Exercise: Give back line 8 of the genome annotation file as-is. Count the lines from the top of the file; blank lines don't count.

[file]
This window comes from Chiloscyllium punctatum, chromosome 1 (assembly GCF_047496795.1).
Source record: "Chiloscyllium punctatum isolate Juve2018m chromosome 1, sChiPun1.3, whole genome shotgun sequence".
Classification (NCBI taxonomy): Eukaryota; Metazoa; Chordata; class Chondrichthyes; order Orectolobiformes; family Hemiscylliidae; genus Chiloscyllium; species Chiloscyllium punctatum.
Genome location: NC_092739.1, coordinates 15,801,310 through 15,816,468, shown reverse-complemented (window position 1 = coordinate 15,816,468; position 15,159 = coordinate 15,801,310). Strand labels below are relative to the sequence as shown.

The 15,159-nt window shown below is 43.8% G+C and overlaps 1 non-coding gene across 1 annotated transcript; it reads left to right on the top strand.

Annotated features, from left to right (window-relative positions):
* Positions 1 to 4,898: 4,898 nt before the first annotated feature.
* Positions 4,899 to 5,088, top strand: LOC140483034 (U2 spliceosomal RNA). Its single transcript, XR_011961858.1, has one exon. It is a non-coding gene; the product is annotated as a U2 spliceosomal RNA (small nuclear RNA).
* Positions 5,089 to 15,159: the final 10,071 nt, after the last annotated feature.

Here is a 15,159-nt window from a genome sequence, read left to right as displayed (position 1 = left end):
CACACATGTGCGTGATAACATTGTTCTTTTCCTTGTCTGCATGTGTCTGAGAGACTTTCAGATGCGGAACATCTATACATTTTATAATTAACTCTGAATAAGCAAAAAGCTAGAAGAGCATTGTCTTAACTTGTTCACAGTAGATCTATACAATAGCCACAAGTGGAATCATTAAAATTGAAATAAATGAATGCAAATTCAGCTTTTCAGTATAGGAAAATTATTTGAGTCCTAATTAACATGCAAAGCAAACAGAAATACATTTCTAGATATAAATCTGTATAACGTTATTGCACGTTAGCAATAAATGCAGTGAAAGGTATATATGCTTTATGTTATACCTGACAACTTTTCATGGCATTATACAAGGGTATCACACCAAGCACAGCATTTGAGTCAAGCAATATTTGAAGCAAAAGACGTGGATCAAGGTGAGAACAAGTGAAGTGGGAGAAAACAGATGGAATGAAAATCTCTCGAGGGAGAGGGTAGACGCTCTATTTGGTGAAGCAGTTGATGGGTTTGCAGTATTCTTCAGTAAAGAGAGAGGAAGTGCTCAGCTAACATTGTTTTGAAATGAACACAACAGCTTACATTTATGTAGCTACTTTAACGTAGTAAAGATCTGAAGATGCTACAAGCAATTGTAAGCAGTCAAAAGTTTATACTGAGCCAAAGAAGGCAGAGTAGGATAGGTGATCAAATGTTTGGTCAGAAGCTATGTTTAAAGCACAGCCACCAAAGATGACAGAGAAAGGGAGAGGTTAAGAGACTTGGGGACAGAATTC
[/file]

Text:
* Positions 4,899 to 5,088, top strand: LOC140483034 (U2 spliceosomal RNA). Its single transcript, XR_011961858.1, has one exon. It is a non-coding gene; the product is annotated as a U2 spliceosomal RNA (small nuclear RNA).